November 12, 2013 –
WASHINGTON, DC – In advance of the 5th White House Tribal Nations Conference, Assistant Secretary-Indian Affairs Kevin K. Washburn today announced a final rule that demonstrates the Obama Administration’s continuing commitment to restoring tribal homelands and furthering economic development on Indian reservations. The final rule will provide for greater notice of land-into-trust decisions and clarify the mechanisms for judicial review, depending on whether the land is taken into trust by the Assistant Secretary for Indian Affairs, or by an official of the Bureau of Indian Affairs.
This rule finalizes a proposed rule that was published on May 29, 2013, and was the subject of a Tribal consultation held earlier this summer in Reno, Nevada. In response to requests from commenters, the Department extended the 60-day public comment period, which ended September 3, 2013. In total, the Department received more than 65 comment submissions.
“This rule provides greater certainty to tribes in their ability to develop lands acquired in trust for purposes such as housing, schools and economic development,” said Assistant Secretary Washburn. “For such acquisitions, the rule will create a ‘speak now or forever hold your peace moment’ in the land-into-trust process. If parties do not appeal the decision within the administrative appeal period, tribes will have the certainty and peace of mind to begin development without fear that the decision will be later overturned.”
For the Bureau of Indian Affairs trust acquisition decisions, which are generally for non-gaming purposes and constitute the overwhelming majority of land-into-trust decisions, the final rule ensures that parties have adequate notice of the action and clarifies the requirement that exhaustion of administrative remedies within the Department is necessary to seek judicial review.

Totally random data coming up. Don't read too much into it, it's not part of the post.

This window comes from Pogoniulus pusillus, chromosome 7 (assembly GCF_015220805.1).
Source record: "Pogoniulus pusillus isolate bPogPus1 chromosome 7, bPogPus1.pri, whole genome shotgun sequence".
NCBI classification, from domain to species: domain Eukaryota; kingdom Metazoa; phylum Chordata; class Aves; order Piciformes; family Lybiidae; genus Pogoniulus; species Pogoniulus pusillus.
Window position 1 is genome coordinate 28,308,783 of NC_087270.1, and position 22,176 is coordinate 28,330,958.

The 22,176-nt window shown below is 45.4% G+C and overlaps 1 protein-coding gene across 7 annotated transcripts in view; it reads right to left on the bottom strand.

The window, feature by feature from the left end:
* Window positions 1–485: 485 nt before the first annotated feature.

For decisions made by the Assistant Secretary, the rule clarifies that the Assistant Secretary’s decision is final and allows the Assistant Secretary to proceed with taking the land-into-trust with no waiting period. Because a simple change in ownership status itself is not an act that causes irreparable harm in many cases, it will place the burden on litigants seeking to block such action to come forth and demonstrate such harm if they wish to prevent the trust acquisition from occurring, while not affecting the right to judicial review of the basic decision.
The final rule also effectively repeals a requirement for a 30-day waiting period which was first created in 1996. The waiting period was intended to ensure that interested parties had the opportunity to seek judicial review under the Administrative Procedure Act (5 U.S.C. 704) before the Secretary acquired title to land in trust. See 61 FR 18082 (Apr. 24, 1996).
The legal landscape changed, however, on June 18, 2012, when the Supreme Court issued its decision in Match-E-Be-Nash-She-Wish Band of Pottawatomi Indians v. Patchak, 132 S. Ct. 2199 (2012). In that decision, the Supreme Court held that the law does not bar Administrative Procedure Act challenges to the Department’s determination to take land in trust even after the United States acquires title to the property, unless the aggrieved party asserts an ownership interest in the land as the basis for the challenge.
Following Patchak, the 1996 procedural rule, which established a 30-day waiting period before taking land into trust to allow for Administrative Procedure Act review, is no longer needed. Unless judicial review under the Administrative Procedure Act is precluded on some other basis, such as standing, timeliness, or a failure to exhaust administrative remedies, judicial review of the Secretary’s decision is available under the Administrative Procedure Act even after the Secretary has acquired title to the property.
The final rule is available in the Federal Register at https://www.federalregister.gov/public-inspection.